Sibelius Ultimate vs Dorico 4 Pro

I would like to CROSSGRADE from SIBELIUS ULTIMATE to DORICO 4 PRO. I am searching for the possibilities of DORICO 4 PRO in the trial version. I was unable to find the following features that I use in SIBELIUS ULTIMATE. I ask for your support. I display them in the form of a print screen.

• Manual repeats playback
• Custom input midi CC automation in any bar
• Reduce two staff to destination one
• “Fake” staff for PARTS, no for playback
• Automatic add chord symbols from notes
• Automatic add note names

Thanks in advance for your reply :hugs:

Hello, and welcome to the forum!


  • Manual repeats playback – NO, not for the time being, but there are ways to work around this in certain circumstances while waiting for the real implementation, e. g.: Second time only
  • Custom input midi CC automation in any bar – YES: Automation lanes
  • Reduce two staff to destination one & “Fake” staff for PARTS, no for playback – well, technically YES, but you probably don’t need to: Condensing
  • Automatic add chord symbols from notes – YES: Chord Symbols From Selection | Introducing Dorico 4 - YouTube
  • Automatic add note names – NO, not for the time being, although you could use the ‘Pitch Name Noteheads’ notehead set for similar purposes: Pitch-dependent notehead set designs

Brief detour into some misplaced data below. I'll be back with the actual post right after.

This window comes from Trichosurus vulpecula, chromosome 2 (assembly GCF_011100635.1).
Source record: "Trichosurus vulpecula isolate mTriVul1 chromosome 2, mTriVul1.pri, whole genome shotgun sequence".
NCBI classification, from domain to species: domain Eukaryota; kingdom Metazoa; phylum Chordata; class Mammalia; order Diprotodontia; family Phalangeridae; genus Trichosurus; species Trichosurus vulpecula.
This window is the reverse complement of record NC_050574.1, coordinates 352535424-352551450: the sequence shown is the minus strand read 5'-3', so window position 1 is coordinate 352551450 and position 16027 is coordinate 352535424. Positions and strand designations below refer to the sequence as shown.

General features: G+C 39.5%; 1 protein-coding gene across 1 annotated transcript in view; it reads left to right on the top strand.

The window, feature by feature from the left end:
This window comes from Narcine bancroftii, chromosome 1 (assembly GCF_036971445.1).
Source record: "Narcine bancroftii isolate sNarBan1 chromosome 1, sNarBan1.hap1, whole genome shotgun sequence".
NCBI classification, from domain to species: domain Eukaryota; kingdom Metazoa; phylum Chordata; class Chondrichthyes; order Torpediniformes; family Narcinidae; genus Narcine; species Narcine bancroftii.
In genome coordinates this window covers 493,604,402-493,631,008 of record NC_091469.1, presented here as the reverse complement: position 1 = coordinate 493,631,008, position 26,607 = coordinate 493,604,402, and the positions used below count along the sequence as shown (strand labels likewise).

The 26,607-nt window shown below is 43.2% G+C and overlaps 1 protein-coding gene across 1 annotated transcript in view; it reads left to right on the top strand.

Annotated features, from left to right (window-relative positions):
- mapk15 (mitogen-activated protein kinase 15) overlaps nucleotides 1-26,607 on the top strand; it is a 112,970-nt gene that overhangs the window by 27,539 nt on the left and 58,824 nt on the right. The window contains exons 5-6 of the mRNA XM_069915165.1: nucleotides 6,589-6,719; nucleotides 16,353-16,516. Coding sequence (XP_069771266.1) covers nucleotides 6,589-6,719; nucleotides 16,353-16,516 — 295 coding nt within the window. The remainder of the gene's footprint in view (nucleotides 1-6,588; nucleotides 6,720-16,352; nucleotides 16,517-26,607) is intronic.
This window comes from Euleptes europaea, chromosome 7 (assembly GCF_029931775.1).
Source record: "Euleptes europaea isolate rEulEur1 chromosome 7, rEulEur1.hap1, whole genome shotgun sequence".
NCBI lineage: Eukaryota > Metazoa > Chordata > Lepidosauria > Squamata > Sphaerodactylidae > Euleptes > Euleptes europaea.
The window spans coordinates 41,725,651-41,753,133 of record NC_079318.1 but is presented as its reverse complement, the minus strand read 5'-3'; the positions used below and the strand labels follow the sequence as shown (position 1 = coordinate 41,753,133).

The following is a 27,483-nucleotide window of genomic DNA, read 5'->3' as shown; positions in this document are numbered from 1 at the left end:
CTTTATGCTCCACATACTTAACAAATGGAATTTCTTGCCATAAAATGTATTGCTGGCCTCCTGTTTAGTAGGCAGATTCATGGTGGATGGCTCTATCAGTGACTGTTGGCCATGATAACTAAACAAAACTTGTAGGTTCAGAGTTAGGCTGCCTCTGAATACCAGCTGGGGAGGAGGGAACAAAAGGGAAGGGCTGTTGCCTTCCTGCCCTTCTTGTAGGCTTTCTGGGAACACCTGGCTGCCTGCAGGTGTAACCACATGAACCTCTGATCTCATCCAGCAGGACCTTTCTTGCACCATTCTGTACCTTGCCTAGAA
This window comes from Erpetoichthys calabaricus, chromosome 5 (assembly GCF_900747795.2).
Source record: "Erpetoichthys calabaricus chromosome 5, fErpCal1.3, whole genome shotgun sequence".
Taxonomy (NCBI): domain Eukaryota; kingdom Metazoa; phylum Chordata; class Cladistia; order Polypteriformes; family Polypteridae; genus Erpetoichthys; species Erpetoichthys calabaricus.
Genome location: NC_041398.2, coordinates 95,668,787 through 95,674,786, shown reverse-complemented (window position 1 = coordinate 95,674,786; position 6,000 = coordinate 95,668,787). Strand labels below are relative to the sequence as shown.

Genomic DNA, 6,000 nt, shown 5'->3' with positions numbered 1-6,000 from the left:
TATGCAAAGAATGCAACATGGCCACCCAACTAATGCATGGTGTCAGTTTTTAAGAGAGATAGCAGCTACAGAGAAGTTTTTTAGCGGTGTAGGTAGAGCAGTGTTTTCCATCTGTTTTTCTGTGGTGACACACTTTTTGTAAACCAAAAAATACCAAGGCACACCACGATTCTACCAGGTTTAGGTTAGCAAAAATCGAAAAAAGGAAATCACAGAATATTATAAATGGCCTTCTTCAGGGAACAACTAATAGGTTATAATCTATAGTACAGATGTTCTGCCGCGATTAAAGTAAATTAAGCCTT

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Dear Frigolito. You pleasantly surprised me with a quick response and links to a detailed explanation. Thank you again. :+1:
I hope Dorico will soon allow for a more complex repetition. When I make an arrangement, I want to present the composition to the performers as vividly as possible and with as much reduced score as possible.
Best regards.

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When I make an arrangement, I want the players to be able to play it faultlessly, without stressing their brain cells about where each repeat goes to, or having them remember how many times they have already played a passage.

Paper is generally cheaper than rehearsal time.


Music does not generalize! “Mechanic music” based on my experience love centuries-old musical CODA symbols. For short compositions, they make music easier to read, no turning the pages, everything is in “one look”. At one point the brain does not read notes anyway but perceives them as images.
Protect our Forests. :blush:

Just in case there is any confusion, those symbols are available in dorico.


Would you care to back up this rather dubious statement?

This can also be achieved by emptying out the VSTi plugin for the endpoint of a stave in the play tab. If no plugin is loaded, no sound.

Yet another option is: while in write mode, select all notes to end of flow for a given stave, and then toggle them not to play back in the lower zone.

It’s also possible to do the opposite. Have a stave that plays sounds, but is hidden from view on the score or part. In the Write Tab, hidden staves will show up in galley view, but not in page view. They’ll also be removed for the Layout Tab.

I know which one of these I’d rather be presented with (and of course, I frequently use repeats and codas, where they make sense)